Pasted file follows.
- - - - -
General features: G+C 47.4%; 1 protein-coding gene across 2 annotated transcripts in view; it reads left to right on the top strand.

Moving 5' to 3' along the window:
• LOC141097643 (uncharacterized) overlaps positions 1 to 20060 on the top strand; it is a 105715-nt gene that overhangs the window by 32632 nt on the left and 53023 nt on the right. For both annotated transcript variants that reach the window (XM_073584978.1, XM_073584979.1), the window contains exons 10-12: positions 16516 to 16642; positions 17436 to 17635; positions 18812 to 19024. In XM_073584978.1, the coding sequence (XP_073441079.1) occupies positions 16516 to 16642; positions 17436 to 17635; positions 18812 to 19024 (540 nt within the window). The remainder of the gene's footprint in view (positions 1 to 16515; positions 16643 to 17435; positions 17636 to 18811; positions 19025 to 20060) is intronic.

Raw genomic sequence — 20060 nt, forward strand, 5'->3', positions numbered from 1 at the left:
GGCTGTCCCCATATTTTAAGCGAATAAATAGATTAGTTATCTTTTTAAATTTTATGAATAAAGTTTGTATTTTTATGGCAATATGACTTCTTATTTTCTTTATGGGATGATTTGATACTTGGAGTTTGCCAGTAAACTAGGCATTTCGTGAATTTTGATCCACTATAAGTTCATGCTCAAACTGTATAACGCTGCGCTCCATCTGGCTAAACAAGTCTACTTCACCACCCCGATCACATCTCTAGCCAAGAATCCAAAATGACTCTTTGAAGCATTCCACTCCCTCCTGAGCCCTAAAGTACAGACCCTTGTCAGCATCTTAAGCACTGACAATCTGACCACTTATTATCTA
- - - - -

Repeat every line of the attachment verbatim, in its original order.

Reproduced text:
General features: G+C 47.4%; 1 protein-coding gene across 2 annotated transcripts in view; it reads left to right on the top strand.

Moving 5' to 3' along the window:
• LOC141097643 (uncharacterized) overlaps positions 1 to 20060 on the top strand; it is a 105715-nt gene that overhangs the window by 32632 nt on the left and 53023 nt on the right. For both annotated transcript variants that reach the window (XM_073584978.1, XM_073584979.1), the window contains exons 10-12: positions 16516 to 16642; positions 17436 to 17635; positions 18812 to 19024. In XM_073584978.1, the coding sequence (XP_073441079.1) occupies positions 16516 to 16642; positions 17436 to 17635; positions 18812 to 19024 (540 nt within the window). The remainder of the gene's footprint in view (positions 1 to 16515; positions 16643 to 17435; positions 17636 to 18811; positions 19025 to 20060) is intronic.

Raw genomic sequence — 20060 nt, forward strand, 5'->3', positions numbered from 1 at the left:
GGCTGTCCCCATATTTTAAGCGAATAAATAGATTAGTTATCTTTTTAAATTTTATGAATAAAGTTTGTATTTTTATGGCAATATGACTTCTTATTTTCTTTATGGGATGATTTGATACTTGGAGTTTGCCAGTAAACTAGGCATTTCGTGAATTTTGATCCACTATAAGTTCATGCTCAAACTGTATAACGCTGCGCTCCATCTGGCTAAACAAGTCTACTTCACCACCCCGATCACATCTCTAGCCAAGAATCCAAAATGACTCTTTGAAGCATTCCACTCCCTCCTGAGCCCTAAAGTACAGACCCTTGTCAGCATCTTAAGCACTGACAATCTGACCACTTATTATCTA